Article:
PRIMUS DOCTOR: Most learned bachelor whom I esteem and honor, I would like to ask you the cause and reason why opium makes one sleep.
BACHELIERUS: ….The reason is that in opium resides a dormitive virtue, of which it is the nature to stupefy the senses.
—from Molière’s Le Malade Imaginaire (1673)
A man thinks that by mouthing hard words he understands hard things.
The veil of ignorance can be weaved of many threads, but the one spun with the jangly jargon of a privileged profession produces a diaphanous fabric of alluring luster and bewitching beauty. Such jargon not only impresses outsiders but comforts them with what Brian Eno called the last illusion: the belief that someone out there knows what is going on. Too often, it is a two-way illusion. Like Molière’s medical student, we psychologists fail to grasp that our (invariably Latinate) technical terms typically do not actually explain anything. There is nothing wrong with technical terms, per se; indeed, it would be hard for professionals to function without them. However, with them, it is easy to fall into logical traps and never notice. For example, saying that a child does not read well because she has dyslexia is not an explanation. It is almost a tautology, unless the time is taken to specify which precursors to reading are absent, and thus, make dyslexia an informative label.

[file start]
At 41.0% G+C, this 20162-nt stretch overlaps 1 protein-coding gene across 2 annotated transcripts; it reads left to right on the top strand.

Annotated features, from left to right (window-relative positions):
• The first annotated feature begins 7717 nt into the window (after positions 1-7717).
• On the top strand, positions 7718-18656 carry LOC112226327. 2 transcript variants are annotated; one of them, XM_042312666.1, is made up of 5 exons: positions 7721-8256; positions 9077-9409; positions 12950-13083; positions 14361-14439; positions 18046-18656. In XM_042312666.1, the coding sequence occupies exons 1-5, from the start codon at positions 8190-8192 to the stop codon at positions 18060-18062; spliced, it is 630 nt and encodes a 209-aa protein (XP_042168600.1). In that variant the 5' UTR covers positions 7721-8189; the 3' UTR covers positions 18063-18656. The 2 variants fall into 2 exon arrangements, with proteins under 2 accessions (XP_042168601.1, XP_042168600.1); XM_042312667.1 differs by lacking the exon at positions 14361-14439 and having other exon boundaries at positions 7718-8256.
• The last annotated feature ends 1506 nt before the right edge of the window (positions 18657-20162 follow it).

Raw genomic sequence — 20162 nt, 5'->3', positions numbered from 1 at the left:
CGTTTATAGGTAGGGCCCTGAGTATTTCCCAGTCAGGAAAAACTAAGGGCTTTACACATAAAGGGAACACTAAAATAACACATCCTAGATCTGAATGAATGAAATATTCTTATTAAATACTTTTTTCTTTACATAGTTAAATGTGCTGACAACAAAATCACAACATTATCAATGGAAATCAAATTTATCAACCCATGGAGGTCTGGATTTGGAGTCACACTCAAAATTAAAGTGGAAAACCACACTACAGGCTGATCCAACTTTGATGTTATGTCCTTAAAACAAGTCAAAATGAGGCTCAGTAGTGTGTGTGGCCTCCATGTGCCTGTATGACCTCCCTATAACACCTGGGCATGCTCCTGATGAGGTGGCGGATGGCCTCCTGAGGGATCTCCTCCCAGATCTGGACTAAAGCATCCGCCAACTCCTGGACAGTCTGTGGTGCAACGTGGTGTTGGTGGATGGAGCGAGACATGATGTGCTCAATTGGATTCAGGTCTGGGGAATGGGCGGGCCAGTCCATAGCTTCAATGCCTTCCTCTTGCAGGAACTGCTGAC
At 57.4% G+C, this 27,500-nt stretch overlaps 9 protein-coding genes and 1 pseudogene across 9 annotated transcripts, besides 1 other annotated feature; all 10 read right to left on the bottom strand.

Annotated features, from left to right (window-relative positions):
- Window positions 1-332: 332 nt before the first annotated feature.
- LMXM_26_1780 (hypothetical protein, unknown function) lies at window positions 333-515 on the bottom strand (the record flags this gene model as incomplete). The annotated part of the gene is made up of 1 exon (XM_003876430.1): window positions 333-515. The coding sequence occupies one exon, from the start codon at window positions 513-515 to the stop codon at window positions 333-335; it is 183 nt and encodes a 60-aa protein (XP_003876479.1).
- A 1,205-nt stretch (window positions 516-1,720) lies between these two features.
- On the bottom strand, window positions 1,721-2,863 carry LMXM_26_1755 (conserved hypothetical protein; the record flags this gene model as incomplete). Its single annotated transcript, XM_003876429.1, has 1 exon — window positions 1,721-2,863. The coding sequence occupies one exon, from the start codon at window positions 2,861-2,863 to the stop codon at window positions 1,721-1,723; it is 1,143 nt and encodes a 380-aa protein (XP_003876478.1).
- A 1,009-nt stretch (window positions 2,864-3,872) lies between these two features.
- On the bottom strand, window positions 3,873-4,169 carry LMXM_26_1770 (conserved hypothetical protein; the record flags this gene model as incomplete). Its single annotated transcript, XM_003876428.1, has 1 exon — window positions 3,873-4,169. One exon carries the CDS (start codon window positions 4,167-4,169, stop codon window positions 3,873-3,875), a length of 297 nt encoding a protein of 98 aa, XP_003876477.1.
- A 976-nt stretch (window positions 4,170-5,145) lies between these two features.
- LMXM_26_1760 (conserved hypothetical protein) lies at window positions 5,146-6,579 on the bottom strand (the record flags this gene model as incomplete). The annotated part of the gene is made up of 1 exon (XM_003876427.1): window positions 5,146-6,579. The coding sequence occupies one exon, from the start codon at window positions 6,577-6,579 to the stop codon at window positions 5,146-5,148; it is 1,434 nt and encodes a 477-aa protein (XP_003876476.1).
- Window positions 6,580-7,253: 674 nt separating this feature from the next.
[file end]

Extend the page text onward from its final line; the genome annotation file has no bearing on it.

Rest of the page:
An additional and not insubstantial benefit of using ordinary language is that you are more likely to be understood. This is not to say that your communication should be dumbed down to the point that the point is lost. Rather, as allegedly advised by Albert Einstein, “Make everything as simple as possible, but not simpler.”
This post is an excerpt from:
Schneider, W. J. (2013). Principles of assessment of aptitude and achievement. In D. Saklofske, C. Reynolds, & V. Schwean (Eds.), Oxford handbook of psychological assessment of children and adolescents (pp. 286–330). New York: Oxford.